Answers came tumbling out of the sleepy mom’s mouth without any sign of remorse or concern. This mom’s little one was just rescued from what could’ve been tragedy—but her face or voice showed no emotion.
Yes, this had happened before. Just a week before, staying in a different place, our chocolate-drop-girl wandered down a major thoroughfare across town, until she found safety (and something to eat) in a doughnut shop. On that first escape, the mom was reprimanded, and everyone understood that little ones can get out of sight before you know it, and that was that.
Now, a week after that incident, they were spending the night at this house, “No it’s not their home” she tells the officer, just stayed there overnight and “someone must’ve left the door unlocked when they left.” The school counselor looked at the uniformed officer closest to me and let him know that she is a mandated reporter. He looked at me and told me that he had my information and I was free to go. The other officer was dictating instructions to an invisible person on the other end of the radio waves, with his head turned away from the group. They started disbursing us.
I looked at little Mackenzie and I wanted to grab her up. I didn’t want to leave. I wanted to stay and talk with this momma, wanted to hear her story, wanted to cry, wanted to pray over her and her little one. I wanted to ask her where she actually lives, ask her if she needed help . . . but the Sherriff’s Deputy was in full command now, and he was sending us on our way.
We pray for her and we wonder. Where does our responsibility begin and end? We know it was no accident that we were traveling that way, at that exact moment, no accident that we were able to see her and stop.
What does God require of us?
As we drive away, we rehash an old conversation.
We can’t take home every lost soul we find. We can’t mend every broken heart and meet every desperate need. We can’t minister to all who need a healing balm, but we minister to who God entrusts to us, in what manner and for what season that He supplies the grace and opportunity.
My mind returns to a day more than eight years ago, and the wee one I held while the police took her mother away in handcuffs—again. I couldn’t be her momma, couldn’t take her in as my own, but I still have the opportunity to love on her and pour truth into her life. She no longer lives with her momma, who is long gone now, but her Mi-Mi faithfully carries her to our church.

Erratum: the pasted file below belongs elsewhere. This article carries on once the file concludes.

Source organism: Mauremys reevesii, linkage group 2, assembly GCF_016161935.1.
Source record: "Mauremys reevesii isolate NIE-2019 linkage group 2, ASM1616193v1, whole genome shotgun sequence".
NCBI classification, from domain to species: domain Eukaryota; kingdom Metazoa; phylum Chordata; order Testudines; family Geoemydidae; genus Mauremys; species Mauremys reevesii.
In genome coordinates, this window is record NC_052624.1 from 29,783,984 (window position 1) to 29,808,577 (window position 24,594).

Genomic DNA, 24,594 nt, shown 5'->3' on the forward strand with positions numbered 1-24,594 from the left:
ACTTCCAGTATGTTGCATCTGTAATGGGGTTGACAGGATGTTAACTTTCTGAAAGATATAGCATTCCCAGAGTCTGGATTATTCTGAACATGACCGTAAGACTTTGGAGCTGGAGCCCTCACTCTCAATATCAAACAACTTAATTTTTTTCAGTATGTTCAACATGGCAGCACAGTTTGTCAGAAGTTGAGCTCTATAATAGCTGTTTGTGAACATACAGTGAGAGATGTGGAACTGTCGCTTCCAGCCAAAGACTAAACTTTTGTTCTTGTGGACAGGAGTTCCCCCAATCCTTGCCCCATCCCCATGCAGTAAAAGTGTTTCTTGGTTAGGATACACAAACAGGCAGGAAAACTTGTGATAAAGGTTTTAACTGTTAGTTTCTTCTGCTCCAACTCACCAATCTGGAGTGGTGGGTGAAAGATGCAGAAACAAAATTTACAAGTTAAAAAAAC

Through my mind runs face after face of little ones, broken ones, needy ones, all helpless, all in need of rescue . . . but ones that are beyond my capacity to alleviate their suffering. My offering and service is so pitifully small when I look at it in comparison to the enormous need.
Where does my responsibility begin and end?
Jesus provides some insight into this dilemma:
[box]But in truth, I tell you, there were many widows in Israel in the days of Elijah, when the heavens were shut up three years and six months, and a great famine came over all the land, and Elijah was sent to none of them but only to Zarephath, in the land of Sidon, to a woman who was a widow. And there were many lepers in Israel in the time of the prophet Elisha, and none of them was cleansed, but only Naaman the Syrian.” When they heard these things, all in the synagogue were filled with wrath. And they rose up and drove him out of the town and brought him to the brow of the hill on which their town was built, so that they could throw him down the cliff. But passing through their midst, he went away. (Luke 4:25–30)[/box]
Whenever I want to bring another little one home, take in a troubled teen, or take on the task of finding homes for all the homeless in our community . . . I remember that even the Savior of the world didn’t heal every illness or rescue every child in need. There were many lepers when God sent the prophet to bring the healing message to one. Only one.
When we drive past the house where we found the chocolate-eyed girl, it looks completely abandoned now, no cars, no signs of life, and I wonder. Where is that little one? And I pray. I know that God is able to rescue, He knows where she is and I may not be able to do more, but I can pray.
One day God may direct us to become foster parents. Or He may send another battered wife into our lives to care for. God may challenge us to take in an inmate as she transitions to the free world. He may have a ministry waiting for us that no one else wants. We’ve taken in troubled and broken people at different points in our lives, but for this season, He has given us a different assignment. And although, my heart wants to bring home every chocolate-eyed child, and rescue every abused wife . . . that isn’t His assignment for us today.
Image courtesy of www.freedigitalphotos.net/David Castillo Dominici